If you regularly dislocate your joints, you may have Ehlers-Danlos syndrome, which is a group of connective tissue disorders that are caused by the disruption of the integrity of collagen. Ehlers-Danlos is not rare, but it is rarely diagnosed. While there is no cure, there are treatments that can help alleviate your symptoms. Here's what you need to know.
Ehlers-Danlos is a group of six or more genetic disorders. If you have it, chances are high that someone else in your family has had it or does have it since it is hereditary. Collagen is the necessary glue of your body. Collagen is a protein that allows your tissues to stretch to a certain limit and then return back to normal. Collagen can be found throughout the body, which is why there are various types of Ehlers-Danlos syndrome in order of prevalence:
- hypermobile—joints extend further than they should.
- classical—hypermobility and skin stretches further than it should.
- vascular—fragile artery, intestine, and uterine tissues
- kyphoscoliotic—loose ligaments, low muscle tone, weak sclera (whites of the eyes)
- arthrochalasia—misaligned vertebrae, hip dislocations, fragile skin
- dermatosparaxis—severely fragile and sagging skin
It's important to note that people with this condition can be affected by more than one type. Obviously, the symptoms vary depending on the type(s) you have. The most common type is hypermobility, which is the type that often leads to recurrent dislocated joints.
With the various parts of the body that can be compromised, there are a number of complications that can be due to Ehlers-Danlos, including autonomic disorders, cardiovascular problems, chronic pain, compromised immune systems, mast cell problems, and gastrointestinal disorders such as gastroparesis. Autonomic refers to your body's natural processes that are supposed to happen automatically, such as breathing, body temperature, heart beat, and digestion. When your autonomic functions do not work properly, you may feel fatigued and have difficulty with brain fog.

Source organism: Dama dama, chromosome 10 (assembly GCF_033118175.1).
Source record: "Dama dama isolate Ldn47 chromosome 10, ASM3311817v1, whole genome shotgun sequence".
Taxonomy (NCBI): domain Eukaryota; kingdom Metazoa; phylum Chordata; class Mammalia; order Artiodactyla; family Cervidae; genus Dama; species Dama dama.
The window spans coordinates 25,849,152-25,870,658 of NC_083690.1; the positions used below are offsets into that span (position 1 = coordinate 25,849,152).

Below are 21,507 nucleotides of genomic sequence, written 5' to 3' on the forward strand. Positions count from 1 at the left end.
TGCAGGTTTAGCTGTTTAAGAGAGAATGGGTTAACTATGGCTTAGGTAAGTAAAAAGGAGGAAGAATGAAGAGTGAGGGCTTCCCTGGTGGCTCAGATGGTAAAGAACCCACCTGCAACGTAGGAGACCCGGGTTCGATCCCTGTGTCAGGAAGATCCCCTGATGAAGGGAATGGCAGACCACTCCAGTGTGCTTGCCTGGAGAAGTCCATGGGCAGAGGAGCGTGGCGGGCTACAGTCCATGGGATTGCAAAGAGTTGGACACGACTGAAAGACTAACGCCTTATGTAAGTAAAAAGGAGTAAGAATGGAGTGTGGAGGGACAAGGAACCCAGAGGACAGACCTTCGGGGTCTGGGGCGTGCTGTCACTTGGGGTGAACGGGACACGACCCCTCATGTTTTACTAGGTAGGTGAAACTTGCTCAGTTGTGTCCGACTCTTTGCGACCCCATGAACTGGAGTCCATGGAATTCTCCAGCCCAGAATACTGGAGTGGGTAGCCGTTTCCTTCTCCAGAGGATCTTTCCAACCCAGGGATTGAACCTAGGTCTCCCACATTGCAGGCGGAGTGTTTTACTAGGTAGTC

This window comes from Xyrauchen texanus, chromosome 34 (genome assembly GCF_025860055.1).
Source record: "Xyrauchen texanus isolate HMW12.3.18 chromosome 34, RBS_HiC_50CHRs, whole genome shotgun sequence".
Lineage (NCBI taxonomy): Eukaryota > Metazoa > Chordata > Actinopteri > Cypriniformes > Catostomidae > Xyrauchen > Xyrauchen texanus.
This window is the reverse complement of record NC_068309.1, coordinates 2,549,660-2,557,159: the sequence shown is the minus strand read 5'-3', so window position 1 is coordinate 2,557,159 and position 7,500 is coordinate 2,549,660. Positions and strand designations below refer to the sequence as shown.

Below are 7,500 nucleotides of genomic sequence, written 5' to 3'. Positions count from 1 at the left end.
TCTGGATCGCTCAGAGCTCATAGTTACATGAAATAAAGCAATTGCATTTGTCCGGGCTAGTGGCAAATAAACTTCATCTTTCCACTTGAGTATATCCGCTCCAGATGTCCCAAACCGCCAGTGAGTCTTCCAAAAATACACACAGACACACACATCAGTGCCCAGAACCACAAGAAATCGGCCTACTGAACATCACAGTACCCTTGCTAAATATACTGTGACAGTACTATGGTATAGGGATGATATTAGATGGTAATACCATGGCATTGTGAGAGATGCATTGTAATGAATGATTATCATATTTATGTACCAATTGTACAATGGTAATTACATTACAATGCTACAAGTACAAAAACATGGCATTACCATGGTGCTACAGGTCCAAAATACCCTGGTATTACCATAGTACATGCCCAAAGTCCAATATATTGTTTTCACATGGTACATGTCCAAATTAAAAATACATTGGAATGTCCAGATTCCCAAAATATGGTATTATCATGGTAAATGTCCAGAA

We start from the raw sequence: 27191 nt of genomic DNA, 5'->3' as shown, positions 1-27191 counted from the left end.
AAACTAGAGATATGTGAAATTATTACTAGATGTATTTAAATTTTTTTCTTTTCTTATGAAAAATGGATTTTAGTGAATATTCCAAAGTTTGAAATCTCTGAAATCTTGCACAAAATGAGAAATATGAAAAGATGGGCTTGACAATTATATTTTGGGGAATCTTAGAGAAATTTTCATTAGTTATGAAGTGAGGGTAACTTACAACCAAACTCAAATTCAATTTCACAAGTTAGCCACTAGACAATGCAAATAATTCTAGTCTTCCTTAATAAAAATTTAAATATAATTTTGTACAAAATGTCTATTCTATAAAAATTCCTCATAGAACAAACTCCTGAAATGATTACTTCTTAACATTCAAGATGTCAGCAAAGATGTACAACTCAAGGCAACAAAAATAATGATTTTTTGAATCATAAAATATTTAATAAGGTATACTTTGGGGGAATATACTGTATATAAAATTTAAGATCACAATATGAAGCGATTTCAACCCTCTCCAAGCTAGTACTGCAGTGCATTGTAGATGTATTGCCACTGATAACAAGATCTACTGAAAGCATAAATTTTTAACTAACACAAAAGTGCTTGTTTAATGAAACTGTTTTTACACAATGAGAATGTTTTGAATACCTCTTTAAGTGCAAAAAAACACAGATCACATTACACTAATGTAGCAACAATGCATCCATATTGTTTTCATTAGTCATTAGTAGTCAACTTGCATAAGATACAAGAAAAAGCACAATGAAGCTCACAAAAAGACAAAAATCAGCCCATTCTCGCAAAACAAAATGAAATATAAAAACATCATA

Due to all of the various symptoms and complications that can happen, it's very important that you write down every symptom that you have, even if you don't feel that they relate in any way to your dislocated joints. Show the list to your primary care physician. This is important because, unless you disclose every possible symptom and complaint, your physician will not know what you are experiencing so he or she can refer you to the appropriate specialists.
Since Ehlers-Danlos is a genetic disorder, you will get a referral from your primary care physician to a geneticist. During the initial evaluation, you can expect a lengthy and detailed question and answer session regarding all of the symptoms and complaints you have. Your primary care physician will send a detailed history to the geneticist prior to your appointment so he or she can review it. For example, perhaps you had several instances in which you suddenly broke out in hives and the cause was not determined. Instead of those instances being allergic reactions, they may have been symptoms of a mast cell disorder, which is one of the possible complications of Ehlers-Danlos.
You can also expect referrals to the various specialists who deal with the different types of Ehlers-Danlos. For example, if your Ehlers-Danlos affects your veins and arteries, you will need a referral to a vascular doctor. Another example is if the whites of your eyes are affected, a referral to an ophthalmologist will be needed. As was said before, there is no cure for Ehlers-Danlos. However, there are treatments available. Obviously, treatment depends on the type(s) you are diagnosed with but can include medication, physical therapy, and prolotherapy. Your primary care physician should be kept updated on any new diagnoses and treatment plans.